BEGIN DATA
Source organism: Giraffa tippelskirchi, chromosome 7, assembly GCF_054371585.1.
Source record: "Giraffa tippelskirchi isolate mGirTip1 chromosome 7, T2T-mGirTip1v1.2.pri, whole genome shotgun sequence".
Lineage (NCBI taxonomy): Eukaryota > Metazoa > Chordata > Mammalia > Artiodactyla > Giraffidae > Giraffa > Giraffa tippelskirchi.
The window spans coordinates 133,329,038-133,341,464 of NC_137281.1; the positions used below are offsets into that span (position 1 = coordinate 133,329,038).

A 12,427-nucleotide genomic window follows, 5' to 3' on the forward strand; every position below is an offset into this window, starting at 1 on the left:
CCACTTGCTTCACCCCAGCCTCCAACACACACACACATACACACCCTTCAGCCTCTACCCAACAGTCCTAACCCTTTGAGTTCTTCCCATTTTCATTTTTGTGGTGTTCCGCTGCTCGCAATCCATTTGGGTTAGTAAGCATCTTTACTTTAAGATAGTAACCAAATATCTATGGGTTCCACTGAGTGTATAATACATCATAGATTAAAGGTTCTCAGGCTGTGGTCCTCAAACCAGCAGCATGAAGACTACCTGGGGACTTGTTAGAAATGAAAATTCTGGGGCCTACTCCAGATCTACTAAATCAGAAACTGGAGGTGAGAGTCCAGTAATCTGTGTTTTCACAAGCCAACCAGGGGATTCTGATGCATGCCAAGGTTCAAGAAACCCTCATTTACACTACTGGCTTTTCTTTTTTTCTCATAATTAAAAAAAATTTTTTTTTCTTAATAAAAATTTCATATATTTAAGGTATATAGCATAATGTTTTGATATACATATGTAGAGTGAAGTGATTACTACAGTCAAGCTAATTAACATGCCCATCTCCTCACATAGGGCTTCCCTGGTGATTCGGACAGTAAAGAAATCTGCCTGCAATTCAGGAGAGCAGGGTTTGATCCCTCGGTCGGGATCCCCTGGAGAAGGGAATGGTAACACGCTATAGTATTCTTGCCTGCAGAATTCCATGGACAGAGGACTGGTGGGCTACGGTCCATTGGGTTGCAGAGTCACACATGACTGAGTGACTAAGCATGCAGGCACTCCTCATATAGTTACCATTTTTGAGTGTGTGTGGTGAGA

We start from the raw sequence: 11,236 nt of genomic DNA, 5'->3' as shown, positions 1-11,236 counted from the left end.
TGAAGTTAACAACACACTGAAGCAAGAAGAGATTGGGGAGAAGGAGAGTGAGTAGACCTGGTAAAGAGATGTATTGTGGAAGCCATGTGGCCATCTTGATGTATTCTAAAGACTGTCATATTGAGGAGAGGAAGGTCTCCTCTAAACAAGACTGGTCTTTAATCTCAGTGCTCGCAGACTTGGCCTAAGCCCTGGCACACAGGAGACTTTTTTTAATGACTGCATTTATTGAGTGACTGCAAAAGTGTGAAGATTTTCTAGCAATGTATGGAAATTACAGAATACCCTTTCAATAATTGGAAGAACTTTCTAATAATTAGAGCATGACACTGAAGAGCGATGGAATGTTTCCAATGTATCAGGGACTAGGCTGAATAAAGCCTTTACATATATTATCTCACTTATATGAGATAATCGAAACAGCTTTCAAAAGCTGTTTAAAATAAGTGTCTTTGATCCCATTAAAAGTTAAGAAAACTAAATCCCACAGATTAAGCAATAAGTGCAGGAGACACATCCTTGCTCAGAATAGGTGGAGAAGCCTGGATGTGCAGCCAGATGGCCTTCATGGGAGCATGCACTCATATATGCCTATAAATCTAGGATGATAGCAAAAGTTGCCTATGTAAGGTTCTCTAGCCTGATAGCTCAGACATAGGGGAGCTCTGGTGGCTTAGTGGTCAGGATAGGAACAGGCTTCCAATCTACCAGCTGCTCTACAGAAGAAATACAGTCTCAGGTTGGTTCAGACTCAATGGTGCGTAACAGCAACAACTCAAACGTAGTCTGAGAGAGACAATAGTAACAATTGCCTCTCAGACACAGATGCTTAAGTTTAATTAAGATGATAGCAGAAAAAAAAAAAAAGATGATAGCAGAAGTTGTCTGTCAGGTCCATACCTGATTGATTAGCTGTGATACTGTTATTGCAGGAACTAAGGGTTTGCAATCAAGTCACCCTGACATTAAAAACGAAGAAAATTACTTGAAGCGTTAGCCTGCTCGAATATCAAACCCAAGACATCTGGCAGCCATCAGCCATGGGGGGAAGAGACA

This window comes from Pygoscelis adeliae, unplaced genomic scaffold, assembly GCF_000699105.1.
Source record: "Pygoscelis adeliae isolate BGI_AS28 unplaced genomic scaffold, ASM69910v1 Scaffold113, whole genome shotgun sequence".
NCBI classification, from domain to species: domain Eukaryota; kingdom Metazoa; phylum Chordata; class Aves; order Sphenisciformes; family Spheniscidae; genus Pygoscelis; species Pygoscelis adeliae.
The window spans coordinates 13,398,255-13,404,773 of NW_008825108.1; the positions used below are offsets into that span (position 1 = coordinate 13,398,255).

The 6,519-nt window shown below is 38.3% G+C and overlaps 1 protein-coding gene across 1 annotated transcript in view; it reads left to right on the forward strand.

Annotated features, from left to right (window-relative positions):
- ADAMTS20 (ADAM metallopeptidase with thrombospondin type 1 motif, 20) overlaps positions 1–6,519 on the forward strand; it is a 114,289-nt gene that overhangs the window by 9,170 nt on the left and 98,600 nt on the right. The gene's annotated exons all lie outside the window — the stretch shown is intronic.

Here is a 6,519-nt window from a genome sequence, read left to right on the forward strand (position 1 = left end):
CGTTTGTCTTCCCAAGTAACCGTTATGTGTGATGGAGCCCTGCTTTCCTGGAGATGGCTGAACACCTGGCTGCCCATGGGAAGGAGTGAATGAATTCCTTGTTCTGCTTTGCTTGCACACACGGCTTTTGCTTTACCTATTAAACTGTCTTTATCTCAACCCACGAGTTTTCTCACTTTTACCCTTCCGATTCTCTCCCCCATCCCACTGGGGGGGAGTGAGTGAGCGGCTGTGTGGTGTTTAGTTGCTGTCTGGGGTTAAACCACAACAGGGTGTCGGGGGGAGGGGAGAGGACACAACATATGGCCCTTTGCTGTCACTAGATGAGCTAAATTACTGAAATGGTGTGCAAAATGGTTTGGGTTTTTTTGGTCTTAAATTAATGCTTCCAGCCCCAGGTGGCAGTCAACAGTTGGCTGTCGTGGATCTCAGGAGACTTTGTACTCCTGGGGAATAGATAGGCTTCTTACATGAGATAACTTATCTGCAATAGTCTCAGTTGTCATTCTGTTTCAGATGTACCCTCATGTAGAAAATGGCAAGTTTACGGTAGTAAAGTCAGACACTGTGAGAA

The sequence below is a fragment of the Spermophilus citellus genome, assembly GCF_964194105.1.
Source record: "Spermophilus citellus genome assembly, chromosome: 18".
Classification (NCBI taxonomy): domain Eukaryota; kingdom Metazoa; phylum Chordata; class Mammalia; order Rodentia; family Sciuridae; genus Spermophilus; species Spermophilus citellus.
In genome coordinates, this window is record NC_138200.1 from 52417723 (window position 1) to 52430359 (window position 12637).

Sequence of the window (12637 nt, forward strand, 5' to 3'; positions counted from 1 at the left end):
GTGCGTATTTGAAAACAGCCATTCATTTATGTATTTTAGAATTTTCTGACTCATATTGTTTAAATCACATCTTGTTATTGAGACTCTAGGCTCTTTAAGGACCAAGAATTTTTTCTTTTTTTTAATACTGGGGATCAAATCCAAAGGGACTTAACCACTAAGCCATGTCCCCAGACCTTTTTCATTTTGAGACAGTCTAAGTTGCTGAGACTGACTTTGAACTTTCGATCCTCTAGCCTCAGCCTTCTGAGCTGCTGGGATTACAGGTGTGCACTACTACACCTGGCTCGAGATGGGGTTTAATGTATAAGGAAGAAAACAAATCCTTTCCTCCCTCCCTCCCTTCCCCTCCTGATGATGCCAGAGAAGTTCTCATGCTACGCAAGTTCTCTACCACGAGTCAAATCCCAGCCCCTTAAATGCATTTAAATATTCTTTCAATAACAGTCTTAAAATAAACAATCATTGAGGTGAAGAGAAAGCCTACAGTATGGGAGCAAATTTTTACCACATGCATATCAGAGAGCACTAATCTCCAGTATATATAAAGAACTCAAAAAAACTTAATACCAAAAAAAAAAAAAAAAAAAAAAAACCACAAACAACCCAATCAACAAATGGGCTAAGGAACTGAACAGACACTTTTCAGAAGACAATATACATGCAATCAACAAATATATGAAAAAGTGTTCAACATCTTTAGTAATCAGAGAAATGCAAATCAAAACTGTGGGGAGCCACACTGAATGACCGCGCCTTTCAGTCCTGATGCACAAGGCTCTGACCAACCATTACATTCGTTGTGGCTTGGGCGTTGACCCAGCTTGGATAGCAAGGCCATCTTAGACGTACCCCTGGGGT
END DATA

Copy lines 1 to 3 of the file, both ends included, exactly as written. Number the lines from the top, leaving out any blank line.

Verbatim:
Source organism: Giraffa tippelskirchi, chromosome 7, assembly GCF_054371585.1.
Source record: "Giraffa tippelskirchi isolate mGirTip1 chromosome 7, T2T-mGirTip1v1.2.pri, whole genome shotgun sequence".
Lineage (NCBI taxonomy): Eukaryota > Metazoa > Chordata > Mammalia > Artiodactyla > Giraffidae > Giraffa > Giraffa tippelskirchi.